At that point, I interjected and told the guy, “I’m standing right here if you’d like to ask me a question about my nationality.”
“In Egypt, we always direct the question to the man,” he said.
“Well I’m perfectly capable of answering for myself, and it is actually very rude to talk to my husband about me when I’m standing right here,” I replied.
At this point, the guy awkwardly turned to my husband and made some sort of apology in Arabic (also inaccurately assuming I didn’t understand what he was saying) – although it was pretty obvious that he thought I was just being some silly girl.
I’m not the only woman who dislikes being shoved to the side by men of course. One reaction many women seem to have is being more aggressive in pushing people out of the way in crowded stores or when getting on the metro. It is easy to see why this happens when you live in a place where being a woman can be a liability in being heard.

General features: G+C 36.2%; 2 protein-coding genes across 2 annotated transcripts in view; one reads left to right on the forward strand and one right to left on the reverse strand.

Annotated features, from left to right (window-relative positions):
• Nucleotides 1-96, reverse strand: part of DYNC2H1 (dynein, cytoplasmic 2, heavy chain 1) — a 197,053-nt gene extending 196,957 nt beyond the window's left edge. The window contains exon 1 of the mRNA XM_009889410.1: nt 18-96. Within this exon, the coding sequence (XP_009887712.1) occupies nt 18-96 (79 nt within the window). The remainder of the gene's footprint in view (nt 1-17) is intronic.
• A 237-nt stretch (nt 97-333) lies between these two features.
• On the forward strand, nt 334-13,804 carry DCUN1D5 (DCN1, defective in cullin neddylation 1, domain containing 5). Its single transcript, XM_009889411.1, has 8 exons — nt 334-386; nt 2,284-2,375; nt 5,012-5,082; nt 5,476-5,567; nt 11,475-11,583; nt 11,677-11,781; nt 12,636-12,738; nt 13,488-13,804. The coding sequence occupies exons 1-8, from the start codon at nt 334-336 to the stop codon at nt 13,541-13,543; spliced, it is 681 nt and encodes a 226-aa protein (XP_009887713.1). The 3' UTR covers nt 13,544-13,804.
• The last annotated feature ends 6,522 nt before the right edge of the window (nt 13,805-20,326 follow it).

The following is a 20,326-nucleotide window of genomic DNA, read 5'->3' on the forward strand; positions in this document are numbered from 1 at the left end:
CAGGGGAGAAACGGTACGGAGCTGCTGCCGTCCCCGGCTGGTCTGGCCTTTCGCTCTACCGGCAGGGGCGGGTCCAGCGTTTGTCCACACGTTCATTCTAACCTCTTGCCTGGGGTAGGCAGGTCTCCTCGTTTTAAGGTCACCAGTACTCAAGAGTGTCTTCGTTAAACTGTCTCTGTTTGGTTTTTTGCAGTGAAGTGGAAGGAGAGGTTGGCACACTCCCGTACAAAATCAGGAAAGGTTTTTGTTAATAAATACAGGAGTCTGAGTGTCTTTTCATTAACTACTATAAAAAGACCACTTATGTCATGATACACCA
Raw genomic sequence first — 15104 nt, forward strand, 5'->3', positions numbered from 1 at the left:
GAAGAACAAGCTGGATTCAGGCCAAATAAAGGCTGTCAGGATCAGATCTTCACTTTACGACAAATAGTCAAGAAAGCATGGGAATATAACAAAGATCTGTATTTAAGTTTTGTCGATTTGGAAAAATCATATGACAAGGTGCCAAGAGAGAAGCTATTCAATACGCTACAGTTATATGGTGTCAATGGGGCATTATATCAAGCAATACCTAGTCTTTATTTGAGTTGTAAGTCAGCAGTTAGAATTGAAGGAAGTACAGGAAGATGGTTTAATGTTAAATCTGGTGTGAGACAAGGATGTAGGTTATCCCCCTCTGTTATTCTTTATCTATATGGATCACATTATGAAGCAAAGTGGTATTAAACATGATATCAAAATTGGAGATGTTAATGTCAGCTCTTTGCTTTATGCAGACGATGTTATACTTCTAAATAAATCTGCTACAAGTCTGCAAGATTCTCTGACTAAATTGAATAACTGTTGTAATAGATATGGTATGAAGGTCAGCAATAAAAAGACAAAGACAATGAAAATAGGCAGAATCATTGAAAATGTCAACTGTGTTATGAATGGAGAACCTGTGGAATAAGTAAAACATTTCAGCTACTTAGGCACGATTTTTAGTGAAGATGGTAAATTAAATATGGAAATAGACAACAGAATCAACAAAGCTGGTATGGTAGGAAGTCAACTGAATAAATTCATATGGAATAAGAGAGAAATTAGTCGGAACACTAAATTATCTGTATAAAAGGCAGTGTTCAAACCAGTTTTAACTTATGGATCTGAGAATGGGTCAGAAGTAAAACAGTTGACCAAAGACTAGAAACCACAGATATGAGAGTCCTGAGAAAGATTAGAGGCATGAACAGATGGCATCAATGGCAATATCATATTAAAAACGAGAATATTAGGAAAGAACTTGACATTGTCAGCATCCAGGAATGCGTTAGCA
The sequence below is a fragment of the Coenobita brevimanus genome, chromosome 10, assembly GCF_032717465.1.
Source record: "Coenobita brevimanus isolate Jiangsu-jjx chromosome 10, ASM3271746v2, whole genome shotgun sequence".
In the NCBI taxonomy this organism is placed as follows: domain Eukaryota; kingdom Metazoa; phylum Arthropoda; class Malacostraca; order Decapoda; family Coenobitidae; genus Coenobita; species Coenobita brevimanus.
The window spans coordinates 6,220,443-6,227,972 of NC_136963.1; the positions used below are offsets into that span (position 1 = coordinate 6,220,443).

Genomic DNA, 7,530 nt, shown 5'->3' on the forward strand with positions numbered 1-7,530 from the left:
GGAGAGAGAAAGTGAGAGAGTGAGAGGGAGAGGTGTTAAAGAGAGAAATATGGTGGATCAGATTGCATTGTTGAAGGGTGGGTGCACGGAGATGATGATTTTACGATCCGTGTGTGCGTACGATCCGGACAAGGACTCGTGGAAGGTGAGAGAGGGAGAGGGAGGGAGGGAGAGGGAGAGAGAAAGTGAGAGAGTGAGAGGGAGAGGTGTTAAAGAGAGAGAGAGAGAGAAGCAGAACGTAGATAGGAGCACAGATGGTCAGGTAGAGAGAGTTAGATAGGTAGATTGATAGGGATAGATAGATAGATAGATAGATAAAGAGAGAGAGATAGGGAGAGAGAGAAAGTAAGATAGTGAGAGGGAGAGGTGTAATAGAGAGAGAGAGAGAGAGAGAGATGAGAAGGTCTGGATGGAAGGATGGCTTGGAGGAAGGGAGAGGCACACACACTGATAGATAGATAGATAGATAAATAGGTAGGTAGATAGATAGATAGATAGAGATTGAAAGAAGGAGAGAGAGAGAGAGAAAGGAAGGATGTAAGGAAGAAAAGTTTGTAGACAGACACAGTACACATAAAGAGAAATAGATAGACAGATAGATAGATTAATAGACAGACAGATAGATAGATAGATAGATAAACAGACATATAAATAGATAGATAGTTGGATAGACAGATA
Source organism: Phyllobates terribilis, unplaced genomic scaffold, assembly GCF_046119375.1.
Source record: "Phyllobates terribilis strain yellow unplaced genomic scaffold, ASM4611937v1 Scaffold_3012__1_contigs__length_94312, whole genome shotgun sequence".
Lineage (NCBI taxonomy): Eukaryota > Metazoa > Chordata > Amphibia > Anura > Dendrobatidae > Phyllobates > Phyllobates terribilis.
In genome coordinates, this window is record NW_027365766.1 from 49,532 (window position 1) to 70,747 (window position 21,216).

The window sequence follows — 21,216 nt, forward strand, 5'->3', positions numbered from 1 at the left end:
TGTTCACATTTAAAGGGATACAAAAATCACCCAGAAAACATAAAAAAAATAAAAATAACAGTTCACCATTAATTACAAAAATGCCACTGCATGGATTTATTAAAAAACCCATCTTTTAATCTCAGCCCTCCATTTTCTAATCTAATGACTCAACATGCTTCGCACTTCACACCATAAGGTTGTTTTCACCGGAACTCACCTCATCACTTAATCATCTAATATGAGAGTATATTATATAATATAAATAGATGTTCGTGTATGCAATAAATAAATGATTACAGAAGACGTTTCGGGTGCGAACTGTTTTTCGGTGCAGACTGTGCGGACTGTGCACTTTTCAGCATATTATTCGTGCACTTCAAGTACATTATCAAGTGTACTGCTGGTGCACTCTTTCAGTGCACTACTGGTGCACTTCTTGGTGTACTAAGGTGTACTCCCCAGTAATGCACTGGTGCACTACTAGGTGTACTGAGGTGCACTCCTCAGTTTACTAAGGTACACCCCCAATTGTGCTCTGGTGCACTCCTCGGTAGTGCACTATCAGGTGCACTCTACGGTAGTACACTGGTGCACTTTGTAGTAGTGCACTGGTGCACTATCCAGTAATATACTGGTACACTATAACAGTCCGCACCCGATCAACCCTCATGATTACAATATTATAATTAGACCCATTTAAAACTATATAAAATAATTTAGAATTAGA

But back to the protest today in Cairo. Women in Egypt certainly face no small number of obstacles – perceptions of women in the workplace, unemployment, under-education, inequality in the treatment of the law, sexual harassment – but to view Egyptian women in any way as being subservient or without a voice would be completely false.
Women first turned up in Tahrir Square to demand the resignation of Mubarak who oppressed and mistreated the Egyptian people for almost thirty years. Now, they are showing up again to demand that women have equal rights and equal treatment.
While obtaining these rights will be difficult, the biggest challenge facing the women that will protest in Tahrir Square today will be proving that they are half of Egypt and half of Egyptians – and for that reason deserve to be listened to.